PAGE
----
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The Columbus Limestone
Limestone
is a mapped bedrock unit consisting primarily of fossiliferous limestone, and it occurs in Ohio, Pennsylvania, and Virginia in the United States, and in Ontario, Canada.

Contents

1 Description

1.1 Depositional environment 1.2 Stratigraphy 1.3 Notable Exposures 1.4 Fossils

2 Age 3 Economic Uses 4 References 5 See also

Description[edit] Depositional environment[edit] The depositional environment was most likely shallow marine. Stratigraphy[edit] The Columbus conformably overlies the Lucas Dolomite
Lucas Dolomite
in northeastern Ohio, and unconformably overlies other dolomite elsewhere. It unconformably underlies the Ohio Shale in northwestern Ohio
Ohio
and the Delaware Limestone
Limestone
in eastern Ohio.[2] Its members include: Bellepoint, Marblehead, Tioga Ash Bed, Venice, Delhi, Klondike, and East Liberty. Notable Exposures[edit]

The type section is located in Columbus, Ohio. The glacial grooves on Kelleys Island are cut into the Columbus Limestone. It is also quarried there. An exposure in Ontario is located at Ingersoll, Ontario.[3]

Fossils[edit] The Columbus Limestone
Limestone
contains brachiopods, trilobites, bryozoans, mollusks, corals, stromatoporoids and echinoderms (including crinoids). Due to their mid-continent depositional environment, the fossils are almost free of deformation caused by tectonic activity common in the Appalachian Mountains. Tabulate corals include Syringopora
Syringopora
tabulata, Favosites
Favosites
hemispherica minuta, Emmonsia polymorpha, Thamnoptychia alternans, Pleurodictyum sp., and Coenites dublinensis. Rugose corals include Prismatophyllum rugosum, Hexagonaria anna, Eridophyllum seriale, Synaptophyllum simcoense, Amplexus yandelli, Zaphrenthis perovalis, Heterophrentis nitida, Cystiphylloides americanum, Odontophyllum convergens, Siphonophrentis gigantea.[4] Brachiopods include Spirifer macrothyris and Brevispirifer gregarius (see Spiriferida). The gastropod (snail) Laevidentalhum martinei is present, as well as the crinoid Nucleocrinus verneulli.[5] Fish fossils have been found in the East Liberty Member ("East Liberty bone bed").[6] Goniatites
Goniatites
have been found in the Columbus, including Werneroceras staufferi and Tornoceras eberlei.[7] Another cephalopod species is Goldringia cyclops. Age[edit] Relative age dating of the Columbus Limestone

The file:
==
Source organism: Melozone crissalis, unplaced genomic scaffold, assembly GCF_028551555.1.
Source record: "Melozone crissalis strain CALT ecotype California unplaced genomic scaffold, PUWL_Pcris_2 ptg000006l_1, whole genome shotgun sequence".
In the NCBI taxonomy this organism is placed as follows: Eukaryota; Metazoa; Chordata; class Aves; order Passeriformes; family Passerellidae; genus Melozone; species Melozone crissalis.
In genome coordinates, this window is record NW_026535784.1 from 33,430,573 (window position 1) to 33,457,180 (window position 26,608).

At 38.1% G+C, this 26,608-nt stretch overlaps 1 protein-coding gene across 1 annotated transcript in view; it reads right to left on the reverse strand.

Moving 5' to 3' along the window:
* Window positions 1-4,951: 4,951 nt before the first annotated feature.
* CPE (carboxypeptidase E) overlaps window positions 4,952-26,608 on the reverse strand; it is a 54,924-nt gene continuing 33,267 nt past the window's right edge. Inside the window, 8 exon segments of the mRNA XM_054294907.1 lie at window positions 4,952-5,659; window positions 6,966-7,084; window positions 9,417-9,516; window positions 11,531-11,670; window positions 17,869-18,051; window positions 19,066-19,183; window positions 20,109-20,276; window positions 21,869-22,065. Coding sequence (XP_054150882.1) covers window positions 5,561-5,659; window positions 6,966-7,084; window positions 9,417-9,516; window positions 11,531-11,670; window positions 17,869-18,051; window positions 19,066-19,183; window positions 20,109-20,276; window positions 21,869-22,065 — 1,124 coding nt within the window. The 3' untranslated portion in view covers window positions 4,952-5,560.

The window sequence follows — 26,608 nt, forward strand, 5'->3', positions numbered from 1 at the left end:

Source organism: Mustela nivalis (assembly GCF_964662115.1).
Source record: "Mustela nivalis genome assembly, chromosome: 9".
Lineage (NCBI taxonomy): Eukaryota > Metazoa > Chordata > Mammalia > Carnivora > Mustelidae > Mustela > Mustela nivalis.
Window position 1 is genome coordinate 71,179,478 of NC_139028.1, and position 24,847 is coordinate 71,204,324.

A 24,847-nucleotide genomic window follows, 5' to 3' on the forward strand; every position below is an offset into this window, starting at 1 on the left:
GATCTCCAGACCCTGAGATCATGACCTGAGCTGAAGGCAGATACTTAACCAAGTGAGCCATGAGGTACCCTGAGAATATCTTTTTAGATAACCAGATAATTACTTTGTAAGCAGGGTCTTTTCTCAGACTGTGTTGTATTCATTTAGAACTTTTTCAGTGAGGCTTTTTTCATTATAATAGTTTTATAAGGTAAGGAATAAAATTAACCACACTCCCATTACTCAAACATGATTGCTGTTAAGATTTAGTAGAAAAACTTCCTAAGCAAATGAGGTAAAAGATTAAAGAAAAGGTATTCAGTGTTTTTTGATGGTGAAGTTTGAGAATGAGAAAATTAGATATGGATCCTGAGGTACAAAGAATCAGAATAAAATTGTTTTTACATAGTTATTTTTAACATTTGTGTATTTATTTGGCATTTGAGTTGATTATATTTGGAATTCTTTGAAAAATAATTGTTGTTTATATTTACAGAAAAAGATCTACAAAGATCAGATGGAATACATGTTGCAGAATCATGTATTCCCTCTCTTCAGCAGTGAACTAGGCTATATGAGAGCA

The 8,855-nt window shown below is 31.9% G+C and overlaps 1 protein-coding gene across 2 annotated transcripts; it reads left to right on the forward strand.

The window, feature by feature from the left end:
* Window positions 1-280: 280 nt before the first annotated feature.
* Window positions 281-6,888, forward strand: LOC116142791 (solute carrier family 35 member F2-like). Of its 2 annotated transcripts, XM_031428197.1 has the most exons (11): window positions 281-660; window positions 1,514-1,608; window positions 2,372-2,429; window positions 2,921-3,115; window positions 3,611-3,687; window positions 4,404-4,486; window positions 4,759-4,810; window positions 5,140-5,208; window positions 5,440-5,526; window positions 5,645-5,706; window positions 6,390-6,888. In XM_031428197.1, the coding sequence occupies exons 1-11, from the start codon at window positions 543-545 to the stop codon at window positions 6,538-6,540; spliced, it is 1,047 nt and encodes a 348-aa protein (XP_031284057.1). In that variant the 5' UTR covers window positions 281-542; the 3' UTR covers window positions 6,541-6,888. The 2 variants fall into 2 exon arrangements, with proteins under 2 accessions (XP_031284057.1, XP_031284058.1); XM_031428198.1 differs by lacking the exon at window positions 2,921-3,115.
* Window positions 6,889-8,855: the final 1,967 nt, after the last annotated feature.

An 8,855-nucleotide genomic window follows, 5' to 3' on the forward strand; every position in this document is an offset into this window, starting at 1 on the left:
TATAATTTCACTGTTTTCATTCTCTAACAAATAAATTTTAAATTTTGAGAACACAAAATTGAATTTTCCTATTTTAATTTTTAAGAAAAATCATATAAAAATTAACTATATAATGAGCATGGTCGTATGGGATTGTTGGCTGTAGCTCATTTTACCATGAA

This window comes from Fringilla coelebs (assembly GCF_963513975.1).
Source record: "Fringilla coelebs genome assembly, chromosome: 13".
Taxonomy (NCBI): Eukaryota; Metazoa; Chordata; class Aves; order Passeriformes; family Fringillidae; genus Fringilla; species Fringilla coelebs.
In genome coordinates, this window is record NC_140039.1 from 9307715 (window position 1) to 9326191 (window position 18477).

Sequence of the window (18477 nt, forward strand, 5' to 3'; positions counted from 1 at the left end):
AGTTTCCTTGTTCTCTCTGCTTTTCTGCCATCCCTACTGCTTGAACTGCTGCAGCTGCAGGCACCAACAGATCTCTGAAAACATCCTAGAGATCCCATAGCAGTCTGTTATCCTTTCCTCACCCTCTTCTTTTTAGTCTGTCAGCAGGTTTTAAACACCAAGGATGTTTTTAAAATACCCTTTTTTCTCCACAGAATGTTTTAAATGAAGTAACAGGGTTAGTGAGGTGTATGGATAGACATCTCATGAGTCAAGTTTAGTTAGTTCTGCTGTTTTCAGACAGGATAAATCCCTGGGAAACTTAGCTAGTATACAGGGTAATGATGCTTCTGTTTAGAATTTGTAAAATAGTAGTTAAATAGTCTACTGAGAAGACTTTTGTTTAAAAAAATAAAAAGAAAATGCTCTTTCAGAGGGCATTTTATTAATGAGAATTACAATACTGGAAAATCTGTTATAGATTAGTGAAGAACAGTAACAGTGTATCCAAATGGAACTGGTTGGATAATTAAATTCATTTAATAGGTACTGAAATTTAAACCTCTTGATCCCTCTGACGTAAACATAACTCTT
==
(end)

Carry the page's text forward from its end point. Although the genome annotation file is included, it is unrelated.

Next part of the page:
Limestone
places it in the Early to Middle Devonian
Devonian
period. Economic Uses[edit] The Columbus has been mined for aggregate. Its Calcium carbonate content is 90% or higher.[8] References[edit]

^ Columbus Limestone, Mineral Resources On-Line Spatial Data, United States Geological Survey https://mrdata.usgs.gov/geology/state/sgmc-unit.php?unit=OHDc%3B0 ^ Ohio
Ohio
Division of Geological Survey, 1990 (rev. 2000, 2004), Generalized Column of Bedrock Units in Ohio; Ohio
Ohio
Department of Natural Resources, Division of Geological Survey, 1p. http://www.dnr.state.oh.us/Portals/10/pdf/stratcol.pdf ^ Ehlers, G. M., and Stumm, E. C., 1951, Middle Devonian
Devonian
Columbus limestone near Ingersoll, Ontario, Canada, AAPG Bulletin; v. 35; no. 8; p. 1879-1888. August. ^ Feldman, R.M.; Hackathorn (1996). Fossils of Ohio. Ohio
Ohio
Division of Geological Survey Bulletin 70. pp. 577 [1].  ^ http://www.fossilprep.com/archive/articles/columbus.htm retrieved 30 Jan 2010 ^ Wells, J.W., 1944, Middle Devonian
Devonian
bone beds of Ohio: Geological Society of America Bulletin, v. 55, no. 3, p. 273-302. ^ Sweet, W. C., and Miller, A. K., 1956, Goniatites
Goniatites
from the Middle Devonian
Devonian
Columbus Limestone
Limestone
of Ohio, Journal of Palaeontology, vol. 30, No. 4, p 811-817. July. ^ GeoFacts No. 25, Ohio
Ohio
Department of Natural Resources, Division of Geological Survey "Archived copy" (PDF). Archived from the original (PDF) on 2011-06-06. Retrieved 2010-01-31. 

See also[edit]

List of types of limestone

v t e

Chronostratigraphy of Ohio

Ph

Pz

P

Cisuralian

Washington Formation

C

ā‹

Allegheny Group Casselman Formation Glenshaw Formation Monongahela Group Pottsville Group

M

Coldwater Shale Cuyahoga Formation Logan Formation Maxville Limestone Rushville Shale Sunbury Shale

D

Upper

Antrim Shale Bedford Shale Berea Sandstone Cussewago Sandstone Java Formation Ohio
Ohio
Shale Olentangy Shale West Falls Formation

Middle

Eifelian

Amherstburg Dolomite Detroit River Group Hillsboro Sandstone

Columbus Limestone Delaware Limestone Dundee Formation Lucas Dolomite Mahantango Formation Marcellus Shale Onondaga Limestone Plumbrook Shale Prout Limestone Silica Formation Tenmile Creek Dolomite

Lower

Emsian

Amherstburg Dolomite Detroit River Group Hillsboro Sandstone

Bass Islands Dolomite Bois Blanc Formation Helderberg Limestone Holland Quarry
Quarry
Shale Oriskany Sandstone Sylvania Sandstone

S

Ludlow

Gorstian

Guelph Dolomite

Greenfield Dolomite Tymochtee Dolomite

Wenlock

Homerian

Guelph Dolomite

Bisher Formation Cedarville Formation Dayton Formation Estill Shale Euphemia Dolomite Gasport Dolomite Goat Island Dolomite Laurel Limestone Lilley Formation Lockport Dolomite Massie Shale Osgood Shale Peebles Dolomite Rochester Shale Springfield Dolomite

Llandovery

Brassfield Formation Cabot Head Shale Clinton Formation Drowning Creek Formation Manitoulin Dolomite

O

Upper

Arnheim Formation Cincinnati Group Drakes Formation Fairview Formation Grant Lake Formation Kope Formation Liberty Formation Miamitown Shale Queenston Shale Saluda Formation Trenton Limestone Waynesville Formation Whitewater Formation

Middle

Black River Group Lexington Limestone Point Pleasant Formation Trenton Limestone Wells Creek Formation

Š„

Furongian

Conasauga Formation Eau Claire Formation Kerbel Formation Knox Dolomite Rome Formation

Mt. Simon Sandstone

pŠ„

ā™‡

Z

Swift Run Formation

Middle R